The venerable law school casebook has held sway in American law schools since Christopher Langdell created and popularized them at Harvard Law School in the decades around the turn of the century. At first fiercely resisted, they became the dominant way of presenting legal information to students by World War II -- and now, after a hundred or so years, a team at Harvard wants to revamp the casebook, giving it the most significant formal makeover since those early years.
Casebooks contain condensed and annotated legal cases. They are generally put together by a few professors and published in hardback books. Over the last year, Harvard Law professor Jonathan Zittrain has put together a team to create a casebook for the digital age.
Zittrain, developer Dan Collis-Puro, and project manager Laura Miyakawa, will show off the project at Tuesday's Berkman Center lunch at Harvard. You can watch them live at noon eastern.
"Existing casebooks are pretty big. They are pretty expensive. And they stagnate," Miyakawa told me. "What we've been trying to do is create an online casebook that's free, remixable and that can be used not just for a specific class, but for instructors anywhere."
They created a new tool called Collage that lets professor cut down and annotate cases. It's getting at tryout in Zittrain's torts class. If other professors pick up the casebook, they can add their own annotations and see the annotations made by their colleagues. The system could speed information diffusion as professors can see precisely what others are highlighting in important cases.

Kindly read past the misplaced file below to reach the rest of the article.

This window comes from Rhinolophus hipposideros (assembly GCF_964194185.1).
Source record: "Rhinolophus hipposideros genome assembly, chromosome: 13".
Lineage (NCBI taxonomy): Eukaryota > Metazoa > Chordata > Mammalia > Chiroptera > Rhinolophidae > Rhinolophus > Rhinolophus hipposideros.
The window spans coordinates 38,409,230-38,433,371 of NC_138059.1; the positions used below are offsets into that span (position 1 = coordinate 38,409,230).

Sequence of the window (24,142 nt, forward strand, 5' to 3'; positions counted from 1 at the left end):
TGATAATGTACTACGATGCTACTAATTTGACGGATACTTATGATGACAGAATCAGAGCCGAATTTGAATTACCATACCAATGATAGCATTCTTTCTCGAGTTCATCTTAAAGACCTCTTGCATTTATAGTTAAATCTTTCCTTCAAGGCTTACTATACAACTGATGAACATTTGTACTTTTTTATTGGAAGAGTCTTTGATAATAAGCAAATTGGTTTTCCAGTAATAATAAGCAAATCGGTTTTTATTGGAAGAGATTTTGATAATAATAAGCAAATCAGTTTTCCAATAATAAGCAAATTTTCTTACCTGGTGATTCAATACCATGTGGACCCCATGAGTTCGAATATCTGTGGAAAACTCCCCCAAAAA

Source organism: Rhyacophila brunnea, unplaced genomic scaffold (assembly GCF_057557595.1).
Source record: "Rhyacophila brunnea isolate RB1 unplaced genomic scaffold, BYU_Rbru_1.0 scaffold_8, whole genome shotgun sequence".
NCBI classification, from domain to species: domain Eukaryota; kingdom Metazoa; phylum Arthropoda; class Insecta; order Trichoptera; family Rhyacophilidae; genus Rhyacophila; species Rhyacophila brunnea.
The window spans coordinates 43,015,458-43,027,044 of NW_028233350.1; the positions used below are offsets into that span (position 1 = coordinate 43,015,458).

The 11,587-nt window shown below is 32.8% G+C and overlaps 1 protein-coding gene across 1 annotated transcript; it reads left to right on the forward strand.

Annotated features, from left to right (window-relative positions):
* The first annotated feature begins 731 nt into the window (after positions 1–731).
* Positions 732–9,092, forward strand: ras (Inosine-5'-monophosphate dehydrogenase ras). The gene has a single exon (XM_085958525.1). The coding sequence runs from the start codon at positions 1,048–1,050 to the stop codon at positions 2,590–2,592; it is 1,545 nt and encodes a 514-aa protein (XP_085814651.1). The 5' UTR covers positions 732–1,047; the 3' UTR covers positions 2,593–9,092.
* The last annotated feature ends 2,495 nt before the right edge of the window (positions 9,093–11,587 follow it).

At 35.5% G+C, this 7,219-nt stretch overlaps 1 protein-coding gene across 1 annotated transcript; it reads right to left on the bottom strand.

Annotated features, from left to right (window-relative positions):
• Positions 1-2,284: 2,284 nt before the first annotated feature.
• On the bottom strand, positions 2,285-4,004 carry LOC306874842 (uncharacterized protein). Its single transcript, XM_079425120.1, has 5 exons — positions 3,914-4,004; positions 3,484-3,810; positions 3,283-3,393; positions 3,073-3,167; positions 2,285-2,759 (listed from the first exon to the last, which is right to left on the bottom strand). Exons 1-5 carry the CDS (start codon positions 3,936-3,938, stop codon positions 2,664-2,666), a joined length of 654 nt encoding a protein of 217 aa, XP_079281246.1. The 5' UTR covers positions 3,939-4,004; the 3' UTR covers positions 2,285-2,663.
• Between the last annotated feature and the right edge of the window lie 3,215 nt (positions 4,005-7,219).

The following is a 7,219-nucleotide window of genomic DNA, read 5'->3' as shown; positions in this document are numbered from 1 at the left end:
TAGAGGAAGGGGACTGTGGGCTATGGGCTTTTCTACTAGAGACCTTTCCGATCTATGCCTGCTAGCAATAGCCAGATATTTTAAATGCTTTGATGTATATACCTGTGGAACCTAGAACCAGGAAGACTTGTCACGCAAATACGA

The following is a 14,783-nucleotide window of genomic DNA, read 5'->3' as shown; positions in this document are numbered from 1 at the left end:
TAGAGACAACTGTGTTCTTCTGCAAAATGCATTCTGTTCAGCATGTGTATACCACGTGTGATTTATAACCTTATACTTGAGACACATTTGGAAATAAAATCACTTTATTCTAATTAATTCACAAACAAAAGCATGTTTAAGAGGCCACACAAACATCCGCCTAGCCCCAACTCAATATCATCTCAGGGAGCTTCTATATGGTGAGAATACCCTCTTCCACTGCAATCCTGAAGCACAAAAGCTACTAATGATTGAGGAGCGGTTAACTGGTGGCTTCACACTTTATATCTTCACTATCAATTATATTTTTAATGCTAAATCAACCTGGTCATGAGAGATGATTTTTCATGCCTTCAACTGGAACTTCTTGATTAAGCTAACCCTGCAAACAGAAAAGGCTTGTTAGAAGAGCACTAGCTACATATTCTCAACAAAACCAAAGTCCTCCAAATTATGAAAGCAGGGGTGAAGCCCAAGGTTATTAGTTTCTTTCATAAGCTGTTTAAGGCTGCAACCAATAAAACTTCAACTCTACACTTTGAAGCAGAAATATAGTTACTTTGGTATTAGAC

Collage pairs with Playlist, a way of packaging groups of links together. It's a coursepack, tool, one might say.
No matter how well the whole suite of tools -- collectively known as H20 -- work, they could face a long battle for acceptance. Langdell created his first coursepack in 1870, but it wasn't until the 1890s that his innovation became broadly accepted.
"The vast majority of students, alumni, and law professors initially derided [the casebook] as an 'abomination,' and for two decades case method and the associated reforms were largely confined to Harvard," Ohio State historian of education Bruce Kimball noted in a paper on the rise of the case method.
Zittrain and Miyakawa do have one thing going for them: their casebooks would be free, a decided advantage over their expensive hardbound competitors.
Update 9/21: An Atlantic reader wrote in to note that there is another digital casebook project from The Center for Computer Assisted Learning, eLangdell.
We want to hear what you think about this article. Submit a letter to the editor or write to firstname.lastname@example.org.